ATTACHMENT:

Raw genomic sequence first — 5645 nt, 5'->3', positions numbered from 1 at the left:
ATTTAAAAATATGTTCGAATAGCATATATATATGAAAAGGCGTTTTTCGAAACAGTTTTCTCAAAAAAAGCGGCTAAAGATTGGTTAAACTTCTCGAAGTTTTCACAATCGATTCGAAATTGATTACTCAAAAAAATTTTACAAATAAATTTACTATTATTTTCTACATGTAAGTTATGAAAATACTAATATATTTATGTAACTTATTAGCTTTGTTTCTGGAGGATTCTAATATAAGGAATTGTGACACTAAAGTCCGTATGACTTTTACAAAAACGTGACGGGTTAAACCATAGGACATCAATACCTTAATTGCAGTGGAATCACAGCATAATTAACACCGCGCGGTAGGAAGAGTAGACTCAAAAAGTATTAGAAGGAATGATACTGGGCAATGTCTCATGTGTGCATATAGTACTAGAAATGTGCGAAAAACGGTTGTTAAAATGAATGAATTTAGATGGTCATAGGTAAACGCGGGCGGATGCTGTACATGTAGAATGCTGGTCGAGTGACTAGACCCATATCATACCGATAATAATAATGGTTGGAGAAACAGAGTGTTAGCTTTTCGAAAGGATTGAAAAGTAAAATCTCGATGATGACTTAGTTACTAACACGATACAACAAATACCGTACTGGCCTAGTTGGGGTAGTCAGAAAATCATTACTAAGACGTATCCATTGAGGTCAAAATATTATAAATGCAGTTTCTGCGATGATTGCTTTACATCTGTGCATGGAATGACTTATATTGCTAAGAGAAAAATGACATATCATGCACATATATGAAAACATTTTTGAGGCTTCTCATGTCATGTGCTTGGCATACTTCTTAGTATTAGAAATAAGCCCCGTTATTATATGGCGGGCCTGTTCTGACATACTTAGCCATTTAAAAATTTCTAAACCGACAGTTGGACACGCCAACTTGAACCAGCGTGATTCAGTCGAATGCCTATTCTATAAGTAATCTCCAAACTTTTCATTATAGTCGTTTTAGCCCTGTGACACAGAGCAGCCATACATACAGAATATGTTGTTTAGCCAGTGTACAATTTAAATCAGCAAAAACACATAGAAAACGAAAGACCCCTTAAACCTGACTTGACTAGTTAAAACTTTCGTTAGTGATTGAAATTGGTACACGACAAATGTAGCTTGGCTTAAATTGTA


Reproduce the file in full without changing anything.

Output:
Raw genomic sequence first — 5645 nt, 5'->3', positions numbered from 1 at the left:
ATTTAAAAATATGTTCGAATAGCATATATATATGAAAAGGCGTTTTTCGAAACAGTTTTCTCAAAAAAAGCGGCTAAAGATTGGTTAAACTTCTCGAAGTTTTCACAATCGATTCGAAATTGATTACTCAAAAAAATTTTACAAATAAATTTACTATTATTTTCTACATGTAAGTTATGAAAATACTAATATATTTATGTAACTTATTAGCTTTGTTTCTGGAGGATTCTAATATAAGGAATTGTGACACTAAAGTCCGTATGACTTTTACAAAAACGTGACGGGTTAAACCATAGGACATCAATACCTTAATTGCAGTGGAATCACAGCATAATTAACACCGCGCGGTAGGAAGAGTAGACTCAAAAAGTATTAGAAGGAATGATACTGGGCAATGTCTCATGTGTGCATATAGTACTAGAAATGTGCGAAAAACGGTTGTTAAAATGAATGAATTTAGATGGTCATAGGTAAACGCGGGCGGATGCTGTACATGTAGAATGCTGGTCGAGTGACTAGACCCATATCATACCGATAATAATAATGGTTGGAGAAACAGAGTGTTAGCTTTTCGAAAGGATTGAAAAGTAAAATCTCGATGATGACTTAGTTACTAACACGATACAACAAATACCGTACTGGCCTAGTTGGGGTAGTCAGAAAATCATTACTAAGACGTATCCATTGAGGTCAAAATATTATAAATGCAGTTTCTGCGATGATTGCTTTACATCTGTGCATGGAATGACTTATATTGCTAAGAGAAAAATGACATATCATGCACATATATGAAAACATTTTTGAGGCTTCTCATGTCATGTGCTTGGCATACTTCTTAGTATTAGAAATAAGCCCCGTTATTATATGGCGGGCCTGTTCTGACATACTTAGCCATTTAAAAATTTCTAAACCGACAGTTGGACACGCCAACTTGAACCAGCGTGATTCAGTCGAATGCCTATTCTATAAGTAATCTCCAAACTTTTCATTATAGTCGTTTTAGCCCTGTGACACAGAGCAGCCATACATACAGAATATGTTGTTTAGCCAGTGTACAATTTAAATCAGCAAAAACACATAGAAAACGAAAGACCCCTTAAACCTGACTTGACTAGTTAAAACTTTCGTTAGTGATTGAAATTGGTACACGACAAATGTAGCTTGGCTTAAATTGTA